Among Humpy Wheeler’s many amusing memories as promoter during the 1950s at Robinwood Speedway in Gastonia is one concerning stock car racing’s Vandiver brothers, driver Jim and crew chief Tommy.
“They either finished first or upside down,” Wheeler often has recalled of the popular Vandivers.
Jim Vandiver, 75, of Huntersville died Thursday at a hospital in his native Charlotte. He had been admitted Monday complaining of chest pains.
The Vandivers made it to the big-time NASCAR tour for one race in 1968 and then appeared sporadically on it through 1983.
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Jim Vandiver compiled 85 starts on what now is the Sprint Cup circuit, posting five top-five finishes and 14 more in the top 10.
His best finish, second, came in the inaugural Talladega 500 on Sept. 14, 1969, a date notorious in NASCAR history. The sanctioning body’s top stars boycotted the event at the superfast 2.66-mile track, then known as Alabama International Motor Speedway, mainly out of concern that tires were unsafe for a scorching pace of almost 200 mph.
Big Bill France, founder of both NASCAR and the facility now called Talladega Superspeedway, cobbled together a field of drivers and cars from other divisions and the show went on.
Vandiver was among the drivers agreeing to race, taking over a Dodge fielded by Ray Fox.
Although his car wasn’t one of the Chrysler Corporation’s sleek, new, needle-nosed products with high wing on the trunks, Vandiver dominated through much of the race, leading 13 times for 102 laps. Then, with 10 laps to go, Richard Brickhouse revved one of the more aerodynamic cars to the front and was seven seconds ahead of Vandiver at the checkered flag.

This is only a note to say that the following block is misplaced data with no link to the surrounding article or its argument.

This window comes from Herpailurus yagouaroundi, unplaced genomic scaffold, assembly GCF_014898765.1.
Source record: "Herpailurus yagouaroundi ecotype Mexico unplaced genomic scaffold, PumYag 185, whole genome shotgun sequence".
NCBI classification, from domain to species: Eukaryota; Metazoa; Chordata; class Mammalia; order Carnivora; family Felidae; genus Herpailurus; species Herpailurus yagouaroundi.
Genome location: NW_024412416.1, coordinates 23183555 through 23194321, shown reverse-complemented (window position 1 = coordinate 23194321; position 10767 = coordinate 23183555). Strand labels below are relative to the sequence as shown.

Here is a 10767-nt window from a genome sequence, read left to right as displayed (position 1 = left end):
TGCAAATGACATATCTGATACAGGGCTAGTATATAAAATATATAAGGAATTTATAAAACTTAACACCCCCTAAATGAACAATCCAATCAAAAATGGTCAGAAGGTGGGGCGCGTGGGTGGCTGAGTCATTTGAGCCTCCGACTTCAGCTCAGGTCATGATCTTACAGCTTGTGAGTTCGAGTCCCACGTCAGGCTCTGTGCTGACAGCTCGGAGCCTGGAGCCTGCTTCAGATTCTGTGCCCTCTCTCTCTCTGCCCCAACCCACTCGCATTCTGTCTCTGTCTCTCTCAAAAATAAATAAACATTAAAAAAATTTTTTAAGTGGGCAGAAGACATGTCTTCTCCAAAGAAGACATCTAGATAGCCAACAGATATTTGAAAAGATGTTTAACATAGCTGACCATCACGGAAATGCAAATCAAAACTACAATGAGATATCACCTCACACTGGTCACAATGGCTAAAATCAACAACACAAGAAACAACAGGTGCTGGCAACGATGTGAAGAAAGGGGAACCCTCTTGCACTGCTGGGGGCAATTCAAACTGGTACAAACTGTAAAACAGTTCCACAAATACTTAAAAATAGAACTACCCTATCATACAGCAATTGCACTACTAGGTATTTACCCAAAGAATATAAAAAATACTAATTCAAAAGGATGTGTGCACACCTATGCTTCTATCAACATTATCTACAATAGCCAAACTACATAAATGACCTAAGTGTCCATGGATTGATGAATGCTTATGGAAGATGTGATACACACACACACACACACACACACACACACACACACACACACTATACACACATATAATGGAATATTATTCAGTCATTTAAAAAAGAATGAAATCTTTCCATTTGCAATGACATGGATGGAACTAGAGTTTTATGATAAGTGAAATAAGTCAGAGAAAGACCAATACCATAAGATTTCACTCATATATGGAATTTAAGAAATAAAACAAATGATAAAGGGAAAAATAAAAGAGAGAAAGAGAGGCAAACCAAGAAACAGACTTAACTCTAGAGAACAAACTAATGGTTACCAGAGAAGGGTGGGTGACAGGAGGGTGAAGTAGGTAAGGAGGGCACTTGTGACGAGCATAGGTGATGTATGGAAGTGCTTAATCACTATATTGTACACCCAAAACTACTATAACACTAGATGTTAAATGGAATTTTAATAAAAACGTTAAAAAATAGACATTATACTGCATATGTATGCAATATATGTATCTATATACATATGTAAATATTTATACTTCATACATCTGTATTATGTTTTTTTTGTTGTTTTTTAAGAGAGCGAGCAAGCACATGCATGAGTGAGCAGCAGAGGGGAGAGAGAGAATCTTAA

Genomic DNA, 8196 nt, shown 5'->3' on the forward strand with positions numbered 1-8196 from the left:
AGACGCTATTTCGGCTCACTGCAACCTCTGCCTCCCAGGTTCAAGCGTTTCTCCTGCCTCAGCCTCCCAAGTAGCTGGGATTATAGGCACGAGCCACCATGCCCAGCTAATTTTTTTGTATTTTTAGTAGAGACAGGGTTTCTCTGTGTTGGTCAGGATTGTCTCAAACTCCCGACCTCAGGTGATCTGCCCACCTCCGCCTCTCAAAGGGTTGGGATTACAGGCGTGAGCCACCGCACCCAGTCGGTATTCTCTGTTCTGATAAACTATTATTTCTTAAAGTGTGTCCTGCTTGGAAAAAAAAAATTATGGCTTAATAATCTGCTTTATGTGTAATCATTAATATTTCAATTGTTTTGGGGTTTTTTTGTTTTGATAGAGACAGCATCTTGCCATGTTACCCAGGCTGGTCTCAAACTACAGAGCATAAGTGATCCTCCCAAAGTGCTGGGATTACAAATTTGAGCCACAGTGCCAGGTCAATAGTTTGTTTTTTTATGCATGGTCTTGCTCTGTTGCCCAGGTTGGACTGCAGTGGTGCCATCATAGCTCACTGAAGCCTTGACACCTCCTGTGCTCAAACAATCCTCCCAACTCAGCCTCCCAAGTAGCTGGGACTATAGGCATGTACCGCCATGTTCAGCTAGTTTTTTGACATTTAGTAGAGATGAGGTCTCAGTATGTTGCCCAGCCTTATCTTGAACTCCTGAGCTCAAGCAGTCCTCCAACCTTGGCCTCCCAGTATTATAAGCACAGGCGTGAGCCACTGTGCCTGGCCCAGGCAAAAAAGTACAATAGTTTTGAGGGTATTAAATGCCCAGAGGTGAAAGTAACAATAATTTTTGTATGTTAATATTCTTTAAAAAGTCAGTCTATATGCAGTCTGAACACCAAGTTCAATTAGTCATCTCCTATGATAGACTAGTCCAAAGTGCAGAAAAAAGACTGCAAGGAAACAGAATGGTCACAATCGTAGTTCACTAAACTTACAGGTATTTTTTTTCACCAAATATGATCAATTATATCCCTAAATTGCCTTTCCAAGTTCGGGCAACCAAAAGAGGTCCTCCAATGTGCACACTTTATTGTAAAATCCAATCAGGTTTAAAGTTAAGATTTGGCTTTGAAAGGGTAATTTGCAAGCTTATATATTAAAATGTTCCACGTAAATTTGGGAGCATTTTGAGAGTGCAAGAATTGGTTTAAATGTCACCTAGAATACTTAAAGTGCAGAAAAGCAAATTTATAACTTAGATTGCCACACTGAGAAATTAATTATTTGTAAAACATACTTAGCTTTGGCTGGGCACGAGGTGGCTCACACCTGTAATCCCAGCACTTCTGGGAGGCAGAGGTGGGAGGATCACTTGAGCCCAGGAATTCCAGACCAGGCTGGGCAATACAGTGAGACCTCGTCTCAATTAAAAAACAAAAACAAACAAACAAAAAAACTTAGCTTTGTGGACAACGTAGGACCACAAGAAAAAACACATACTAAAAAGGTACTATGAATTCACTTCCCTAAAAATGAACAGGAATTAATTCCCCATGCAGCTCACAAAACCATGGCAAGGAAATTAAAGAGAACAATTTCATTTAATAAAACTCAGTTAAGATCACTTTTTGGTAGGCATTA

Vandiver never accepted that he was the runner-up.
“I won that race,” he would state firmly. “I had Brickhouse down almost a lap.”
Indeed, there was confusion aplenty that day. NASCAR displayed the caution flag about every 20 laps, ostensibly for debris on the track. But in reality it was so teams could change tires.
“If Jim was alive right now, he’d insist he won that Talladega race,” Tommy Vandiver said Thursday. “Jim and Ray Fox protested the finish, but it wasn’t upheld.
“It was tough to take, but on the other hand, through the years we had a lot of good times in racing and made some great life-long friends.”
It always seemed more entertaining when Jim and Tommy Vandiver were at the tracks.
For example, during a Southern 500 at Darlington (S.C.) Raceway during the 1970s, Tommy began showing Jim a pit board with the word LAW chalked on it. Three deputy sheriffs stood waiting nearby for the race to finish.
As the race ended, Jim spun his car in Turn 3, hustled from the cockpit, scampered up the banking and disappeared over the rail.
He thus evaded the officers awaiting him with a summons in a civil matter.
“By the time the deputies realized what was going on, Jim was headed back home to Charlotte,” a laughing Tommy Vandiver remembered.
Jim Vandiver also is survived by four children: son Emory (wife C.J.) of Belmont, son Rhett of Davidson, daughter Nicole Bryan (husband Callan) of Davidson and daughter Shannon of Cornelius; and a sister, Lillian Hoopaugh of Charlotte.
A funeral is scheduled at 4 p.m. Monday at Huntersville United Methodist Church with a viewing at 3:30. A reception is to follow at the Pearl Wedding and Events Center in Cornelius at 5:30. A private burial will be held at Northlake Memorial Gardens.